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Your Letters: Let's put the squeeze on these rude food gropers.



WHY do so many people insist on molesting food in supermarkets?

I've seen them prodding the pears, groping the grapefruit and squeezing the bread completely out of shape.

Some even test the ripeness of melons by using the dubious method of inserting a thumb.

They then toss everything back on the shelf, complaining that it's either too hard, too soft, or bruised!

David Bennett,

Stoke-on-Trent, Staffs

What makes you furious in the supermarket, readers?

FOOTBALL manager Roy Evans parted from Liverpool with a golden handshake of pounds 500,000 after long and loyal service - as exclusively revealed in the Sunday People. Roy wept buckets. If I were him I'd have been pretty emotional too - with tears of joy at being half-a-million quid richer!

L Thomas,

Southsea, Hants

I CAN'T believe Jilly Johnson and Co have a combined age of 220 (Sunday People Magazine, last week).

There are five girls in our office, yet even with our combined age of just 110 we couldn't match these ladies. Perhaps there's something to be said for the 1970s after all. They certainly don't seem to have done those girls any harm.

D Cuthbert,

Newcastle upon Tyne

READER K Lormer wrote to say he wishes his Muslim mateHappy Diwali (Letters, last week). Well, I'm really surprised that his mate doesn't punch him on the nose! Diwali is a Hindu festival!

Mrs Lorna Parkins,

Thornley Heath, Surrey

I DISAGREE with reader Paul Johnson (Letters, last week) as I love Christmas and would celebrate it all year round if it was up to me. So what if the streets and shops are decorated? They look nice and no-one is forced to buy early unless they want to.

Mrs E Hobbs,

Plumstead, South London

IT could have been the biggest disaster in the history of mankind if the mile-wide asteroid had hit us on August 10 this year.

A 17-mile high tidal wave, a quarter of the world's population killed...and yet nobody was told about this near miss until it was revealed in the Sunday People. A miss is as good as a mile - but what a miss!

Dennis Hughes,


WHILE on holiday in Yorkshire I asked an old man to direct me to the place I wanted to visit. "Get the bus to the Mucky Duck and turn right there," he said.

I did exactly as instructed - and discovered that the Mucky Duck was in fact a pub called the Black Swan! Have other pubs been given similar funny nicknames, I wonder?

Margaret Wilkinson,


My old local in Newcastle was nicknamed the Flying Bottle.

HOW can designers dilly-dally about the cost of renovating Wembley's twin towers? Wembley wouldn't be Wembley without them. Dolly Parton didn't dilly-dally about the cost of a restructuring job on her "twin towers".

Maurice Leck,

Timperley, Cheshire

READER W Willis asked how Sally and Greg in Coronation Street could be in competition with Mike Baldwin when they didn't have staff or machines.

Well, as an avid fan, he'd have heard Sally saying in an earlier episode that they imported all their clothing from abroad (Romania, I think) where it was made cheaply - so they don't require machinists.

Mrs M Lodge,

Mirfield, West Yorks

Which proves you can't put one past our eagle-eyed Sunday People readers. What I want to know is whether Mike Baldwin's hair is made cheaply in Romania too?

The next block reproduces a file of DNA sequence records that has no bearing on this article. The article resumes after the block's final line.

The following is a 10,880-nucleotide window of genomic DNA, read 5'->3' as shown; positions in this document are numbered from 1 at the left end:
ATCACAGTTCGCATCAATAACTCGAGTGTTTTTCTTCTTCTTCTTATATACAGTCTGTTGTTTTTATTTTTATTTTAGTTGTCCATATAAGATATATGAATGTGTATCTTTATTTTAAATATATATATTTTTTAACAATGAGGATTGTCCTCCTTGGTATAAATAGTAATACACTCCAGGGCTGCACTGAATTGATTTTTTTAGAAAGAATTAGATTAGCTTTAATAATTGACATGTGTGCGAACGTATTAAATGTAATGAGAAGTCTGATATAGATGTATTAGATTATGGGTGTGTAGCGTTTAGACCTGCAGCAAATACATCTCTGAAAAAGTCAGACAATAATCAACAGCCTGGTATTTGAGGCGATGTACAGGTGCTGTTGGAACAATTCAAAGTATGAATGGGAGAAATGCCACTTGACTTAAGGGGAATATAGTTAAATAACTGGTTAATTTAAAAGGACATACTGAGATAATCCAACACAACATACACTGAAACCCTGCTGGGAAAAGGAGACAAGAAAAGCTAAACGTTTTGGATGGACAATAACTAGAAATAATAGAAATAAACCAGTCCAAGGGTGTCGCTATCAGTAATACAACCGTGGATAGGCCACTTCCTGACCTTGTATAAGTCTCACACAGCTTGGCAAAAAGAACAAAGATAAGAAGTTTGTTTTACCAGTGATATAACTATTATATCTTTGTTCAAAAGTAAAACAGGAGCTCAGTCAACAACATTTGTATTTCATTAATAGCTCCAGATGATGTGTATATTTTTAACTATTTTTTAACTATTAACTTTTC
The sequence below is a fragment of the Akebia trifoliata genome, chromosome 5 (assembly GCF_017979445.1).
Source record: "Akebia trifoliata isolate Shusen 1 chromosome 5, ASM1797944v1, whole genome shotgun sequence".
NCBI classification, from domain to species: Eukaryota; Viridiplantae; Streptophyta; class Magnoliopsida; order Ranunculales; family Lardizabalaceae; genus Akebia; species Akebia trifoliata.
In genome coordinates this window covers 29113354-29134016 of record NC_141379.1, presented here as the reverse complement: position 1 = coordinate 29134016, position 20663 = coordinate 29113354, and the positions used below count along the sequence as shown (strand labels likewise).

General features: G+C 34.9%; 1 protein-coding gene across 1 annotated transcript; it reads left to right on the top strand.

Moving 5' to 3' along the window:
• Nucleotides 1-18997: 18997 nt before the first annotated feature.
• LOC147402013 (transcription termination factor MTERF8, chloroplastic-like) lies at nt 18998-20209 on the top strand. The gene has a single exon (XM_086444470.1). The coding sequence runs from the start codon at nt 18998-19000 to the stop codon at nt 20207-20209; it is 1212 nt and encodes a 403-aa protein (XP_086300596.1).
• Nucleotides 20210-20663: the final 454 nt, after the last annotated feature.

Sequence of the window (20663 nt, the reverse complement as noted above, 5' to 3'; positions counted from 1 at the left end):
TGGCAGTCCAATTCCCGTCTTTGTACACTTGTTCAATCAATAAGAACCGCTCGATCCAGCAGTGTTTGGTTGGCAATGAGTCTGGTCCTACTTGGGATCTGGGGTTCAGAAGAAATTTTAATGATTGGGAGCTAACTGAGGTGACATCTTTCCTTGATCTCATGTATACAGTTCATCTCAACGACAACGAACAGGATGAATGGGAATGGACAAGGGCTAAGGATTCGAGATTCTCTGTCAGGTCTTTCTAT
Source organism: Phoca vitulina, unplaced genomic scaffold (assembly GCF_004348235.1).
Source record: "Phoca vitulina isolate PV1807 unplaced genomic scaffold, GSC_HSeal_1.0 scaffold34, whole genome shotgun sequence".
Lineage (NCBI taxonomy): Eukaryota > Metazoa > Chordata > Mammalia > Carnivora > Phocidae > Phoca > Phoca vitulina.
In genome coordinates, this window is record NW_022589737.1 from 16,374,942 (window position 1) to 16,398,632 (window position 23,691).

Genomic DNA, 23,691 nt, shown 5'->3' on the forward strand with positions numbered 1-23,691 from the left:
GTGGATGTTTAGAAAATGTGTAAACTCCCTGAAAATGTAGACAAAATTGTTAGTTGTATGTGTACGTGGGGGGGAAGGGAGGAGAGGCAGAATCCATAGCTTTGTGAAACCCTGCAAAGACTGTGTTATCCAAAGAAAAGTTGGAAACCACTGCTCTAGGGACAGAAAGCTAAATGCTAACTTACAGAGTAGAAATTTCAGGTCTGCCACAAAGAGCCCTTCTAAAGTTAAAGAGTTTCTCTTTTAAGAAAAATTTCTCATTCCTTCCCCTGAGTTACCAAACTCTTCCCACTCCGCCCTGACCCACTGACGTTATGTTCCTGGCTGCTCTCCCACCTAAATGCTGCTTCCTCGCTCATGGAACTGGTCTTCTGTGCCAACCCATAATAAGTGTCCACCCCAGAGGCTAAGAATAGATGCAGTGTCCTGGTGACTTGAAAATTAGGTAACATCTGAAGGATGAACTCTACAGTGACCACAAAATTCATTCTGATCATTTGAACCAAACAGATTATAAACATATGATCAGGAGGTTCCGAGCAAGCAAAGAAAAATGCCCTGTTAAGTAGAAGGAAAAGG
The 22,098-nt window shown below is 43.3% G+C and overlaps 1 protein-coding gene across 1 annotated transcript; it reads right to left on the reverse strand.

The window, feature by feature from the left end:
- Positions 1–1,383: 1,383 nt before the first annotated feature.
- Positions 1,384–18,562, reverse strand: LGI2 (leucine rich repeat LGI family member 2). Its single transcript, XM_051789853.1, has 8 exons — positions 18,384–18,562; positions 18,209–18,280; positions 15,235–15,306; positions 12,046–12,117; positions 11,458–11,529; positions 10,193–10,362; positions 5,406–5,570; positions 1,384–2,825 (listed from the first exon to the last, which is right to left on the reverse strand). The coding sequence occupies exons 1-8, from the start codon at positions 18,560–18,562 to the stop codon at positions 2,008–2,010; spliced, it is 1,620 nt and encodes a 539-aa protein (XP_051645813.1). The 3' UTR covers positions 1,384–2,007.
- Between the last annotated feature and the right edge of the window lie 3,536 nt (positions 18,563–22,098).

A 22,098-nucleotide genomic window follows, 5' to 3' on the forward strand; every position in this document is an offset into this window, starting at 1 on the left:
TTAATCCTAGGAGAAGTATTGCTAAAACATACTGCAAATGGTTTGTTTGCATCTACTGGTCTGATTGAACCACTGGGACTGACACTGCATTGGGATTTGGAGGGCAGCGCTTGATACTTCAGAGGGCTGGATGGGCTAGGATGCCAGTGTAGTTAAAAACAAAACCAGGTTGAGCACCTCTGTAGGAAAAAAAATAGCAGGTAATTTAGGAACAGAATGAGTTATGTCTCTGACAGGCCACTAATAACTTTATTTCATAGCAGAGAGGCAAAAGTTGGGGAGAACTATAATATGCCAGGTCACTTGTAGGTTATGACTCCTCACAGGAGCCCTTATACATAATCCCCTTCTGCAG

THE variety show staged to celebrate Prince Charles' 50th birthday was dreadful. However, it gave me the biggest laugh of the year when Geri Halliwell sang Happy Birthday to the hapless Prince.

Her singing voice begged the question: did she leave the Spice Girls or was she pushed?

M Page,

via e-mail

I SUPPOSE the story about the undertaker who was stopped for drink- driving with a coffin in the back of his hearse is no laughing matter.

Still, if I'd been him I would have told the arresting officer: "Well the guy in the back is hardly in a fit state, is he?"

D Fowler,


I READ with amusement last week's Sunday People story about Camilla Parker Bowles giving up cigarettes because Prince Charles is a passionate anti- smoker.

Well, his passion doesn't stretch very far - otherwise he would cease to employ that other smoking chimney, his assistant Tiggy Legge-Bourke.

That seems like a case of double standards to me.

E Hollishead,


CERTAIN States in America have adopted a new anti-juvenile crime initiative in which the parents of guilty youngsters are forced to make proper payment towards the cost of damaged property or stolen cash.

Even if the parents receive State benefits they are still obliged to pay - through instalments if necessary. Isn't it time that a similar family values scheme was adopted here?

D McKinlay,


It's chocs away for Josh

EATING is a bit hit or miss when you're eight months old. And little Joshua Yeomans is no exception. He's been hitting the chocolate biscuits big time. A super prize is on its way to Mrs Jean Nunn, who took this great snap of her grandson.

Mrs Nunn, of York, wins a Konika Z-up 110 Super Zoom camera worth pounds 99.99, with a powerful 38-110 zoom lens and a host of useful advanced functions to help you take better photos, PLUS two rolls of colour film.Send YOUR photos to: Prize Picture, Sunday People, 1 Canada Square, London E14 5AP, with your name address and phone number. Sorry, we can't return them - and no professionals, please.
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Copyright 1998 Gale, Cengage Learning. All rights reserved.

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Title Annotation:Features
Author:Brownlee, Nick
Publication:The People (London, England)
Date:Nov 22, 1998
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